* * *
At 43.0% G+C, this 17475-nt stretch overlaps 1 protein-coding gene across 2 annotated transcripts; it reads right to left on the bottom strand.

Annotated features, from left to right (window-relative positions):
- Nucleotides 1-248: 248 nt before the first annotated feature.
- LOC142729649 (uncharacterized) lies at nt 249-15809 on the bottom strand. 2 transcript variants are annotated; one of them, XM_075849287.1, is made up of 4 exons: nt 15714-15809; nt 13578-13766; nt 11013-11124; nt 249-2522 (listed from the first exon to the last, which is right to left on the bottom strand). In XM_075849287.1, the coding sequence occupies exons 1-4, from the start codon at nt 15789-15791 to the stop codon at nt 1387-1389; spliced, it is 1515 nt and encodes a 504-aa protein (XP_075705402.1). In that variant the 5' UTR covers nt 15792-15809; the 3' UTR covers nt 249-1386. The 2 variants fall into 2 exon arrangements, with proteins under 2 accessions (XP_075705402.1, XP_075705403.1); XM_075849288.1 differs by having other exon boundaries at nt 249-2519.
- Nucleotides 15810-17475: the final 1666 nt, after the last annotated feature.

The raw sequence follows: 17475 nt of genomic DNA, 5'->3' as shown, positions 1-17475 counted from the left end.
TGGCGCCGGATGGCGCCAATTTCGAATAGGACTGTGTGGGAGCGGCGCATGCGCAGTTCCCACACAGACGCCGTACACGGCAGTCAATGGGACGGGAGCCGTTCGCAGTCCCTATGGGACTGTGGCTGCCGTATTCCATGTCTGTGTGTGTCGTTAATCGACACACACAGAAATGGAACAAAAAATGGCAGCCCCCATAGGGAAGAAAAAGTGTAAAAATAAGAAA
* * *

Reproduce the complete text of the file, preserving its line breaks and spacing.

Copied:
At 43.0% G+C, this 17475-nt stretch overlaps 1 protein-coding gene across 2 annotated transcripts; it reads right to left on the bottom strand.

Annotated features, from left to right (window-relative positions):
- Nucleotides 1-248: 248 nt before the first annotated feature.
- LOC142729649 (uncharacterized) lies at nt 249-15809 on the bottom strand. 2 transcript variants are annotated; one of them, XM_075849287.1, is made up of 4 exons: nt 15714-15809; nt 13578-13766; nt 11013-11124; nt 249-2522 (listed from the first exon to the last, which is right to left on the bottom strand). In XM_075849287.1, the coding sequence occupies exons 1-4, from the start codon at nt 15789-15791 to the stop codon at nt 1387-1389; spliced, it is 1515 nt and encodes a 504-aa protein (XP_075705402.1). In that variant the 5' UTR covers nt 15792-15809; the 3' UTR covers nt 249-1386. The 2 variants fall into 2 exon arrangements, with proteins under 2 accessions (XP_075705402.1, XP_075705403.1); XM_075849288.1 differs by having other exon boundaries at nt 249-2519.
- Nucleotides 15810-17475: the final 1666 nt, after the last annotated feature.

The raw sequence follows: 17475 nt of genomic DNA, 5'->3' as shown, positions 1-17475 counted from the left end.
TGGCGCCGGATGGCGCCAATTTCGAATAGGACTGTGTGGGAGCGGCGCATGCGCAGTTCCCACACAGACGCCGTACACGGCAGTCAATGGGACGGGAGCCGTTCGCAGTCCCTATGGGACTGTGGCTGCCGTATTCCATGTCTGTGTGTGTCGTTAATCGACACACACAGAAATGGAACAAAAAATGGCAGCCCCCATAGGGAAGAAAAAGTGTAAAAATAAGAAA